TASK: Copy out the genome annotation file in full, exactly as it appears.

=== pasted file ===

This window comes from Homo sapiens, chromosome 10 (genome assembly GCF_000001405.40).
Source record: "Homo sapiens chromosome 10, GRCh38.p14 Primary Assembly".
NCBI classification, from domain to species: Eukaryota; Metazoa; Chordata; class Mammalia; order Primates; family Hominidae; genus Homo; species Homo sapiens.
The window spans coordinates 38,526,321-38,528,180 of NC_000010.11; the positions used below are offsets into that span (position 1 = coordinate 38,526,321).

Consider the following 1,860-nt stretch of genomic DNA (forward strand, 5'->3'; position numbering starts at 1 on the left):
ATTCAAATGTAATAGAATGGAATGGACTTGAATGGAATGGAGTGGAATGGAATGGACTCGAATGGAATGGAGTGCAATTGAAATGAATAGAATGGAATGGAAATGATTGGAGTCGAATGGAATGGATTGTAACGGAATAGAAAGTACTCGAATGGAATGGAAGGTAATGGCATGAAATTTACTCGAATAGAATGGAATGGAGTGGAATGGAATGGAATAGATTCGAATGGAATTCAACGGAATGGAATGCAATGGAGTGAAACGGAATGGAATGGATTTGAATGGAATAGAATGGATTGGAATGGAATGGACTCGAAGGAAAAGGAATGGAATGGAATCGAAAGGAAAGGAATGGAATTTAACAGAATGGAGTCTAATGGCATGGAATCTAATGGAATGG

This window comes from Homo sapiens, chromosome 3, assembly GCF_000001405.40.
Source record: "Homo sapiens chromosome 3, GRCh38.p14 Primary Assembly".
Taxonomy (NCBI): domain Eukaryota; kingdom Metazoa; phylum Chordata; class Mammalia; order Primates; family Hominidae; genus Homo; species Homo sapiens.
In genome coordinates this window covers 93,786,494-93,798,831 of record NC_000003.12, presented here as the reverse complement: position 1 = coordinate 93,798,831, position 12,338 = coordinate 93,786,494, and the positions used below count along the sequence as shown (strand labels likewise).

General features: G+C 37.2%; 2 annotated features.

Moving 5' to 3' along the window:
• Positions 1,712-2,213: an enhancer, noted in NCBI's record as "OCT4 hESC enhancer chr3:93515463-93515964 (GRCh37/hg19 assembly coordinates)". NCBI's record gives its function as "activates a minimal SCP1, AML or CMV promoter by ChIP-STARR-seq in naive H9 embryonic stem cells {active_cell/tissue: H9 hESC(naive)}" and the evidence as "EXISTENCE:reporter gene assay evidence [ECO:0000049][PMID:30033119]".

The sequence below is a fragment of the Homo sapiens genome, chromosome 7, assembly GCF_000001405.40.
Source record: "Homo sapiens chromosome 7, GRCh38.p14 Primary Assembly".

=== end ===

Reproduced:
This window comes from Homo sapiens, chromosome 10 (genome assembly GCF_000001405.40).
Source record: "Homo sapiens chromosome 10, GRCh38.p14 Primary Assembly".
NCBI classification, from domain to species: Eukaryota; Metazoa; Chordata; class Mammalia; order Primates; family Hominidae; genus Homo; species Homo sapiens.
The window spans coordinates 38,526,321-38,528,180 of NC_000010.11; the positions used below are offsets into that span (position 1 = coordinate 38,526,321).

Consider the following 1,860-nt stretch of genomic DNA (forward strand, 5'->3'; position numbering starts at 1 on the left):
ATTCAAATGTAATAGAATGGAATGGACTTGAATGGAATGGAGTGGAATGGAATGGACTCGAATGGAATGGAGTGCAATTGAAATGAATAGAATGGAATGGAAATGATTGGAGTCGAATGGAATGGATTGTAACGGAATAGAAAGTACTCGAATGGAATGGAAGGTAATGGCATGAAATTTACTCGAATAGAATGGAATGGAGTGGAATGGAATGGAATAGATTCGAATGGAATTCAACGGAATGGAATGCAATGGAGTGAAACGGAATGGAATGGATTTGAATGGAATAGAATGGATTGGAATGGAATGGACTCGAAGGAAAAGGAATGGAATGGAATCGAAAGGAAAGGAATGGAATTTAACAGAATGGAGTCTAATGGCATGGAATCTAATGGAATGG

This window comes from Homo sapiens, chromosome 3, assembly GCF_000001405.40.
Source record: "Homo sapiens chromosome 3, GRCh38.p14 Primary Assembly".
Taxonomy (NCBI): domain Eukaryota; kingdom Metazoa; phylum Chordata; class Mammalia; order Primates; family Hominidae; genus Homo; species Homo sapiens.
In genome coordinates this window covers 93,786,494-93,798,831 of record NC_000003.12, presented here as the reverse complement: position 1 = coordinate 93,798,831, position 12,338 = coordinate 93,786,494, and the positions used below count along the sequence as shown (strand labels likewise).

General features: G+C 37.2%; 2 annotated features.

Moving 5' to 3' along the window:
• Positions 1,712-2,213: an enhancer, noted in NCBI's record as "OCT4 hESC enhancer chr3:93515463-93515964 (GRCh37/hg19 assembly coordinates)". NCBI's record gives its function as "activates a minimal SCP1, AML or CMV promoter by ChIP-STARR-seq in naive H9 embryonic stem cells {active_cell/tissue: H9 hESC(naive)}" and the evidence as "EXISTENCE:reporter gene assay evidence [ECO:0000049][PMID:30033119]".

The sequence below is a fragment of the Homo sapiens genome, chromosome 7, assembly GCF_000001405.40.
Source record: "Homo sapiens chromosome 7, GRCh38.p14 Primary Assembly".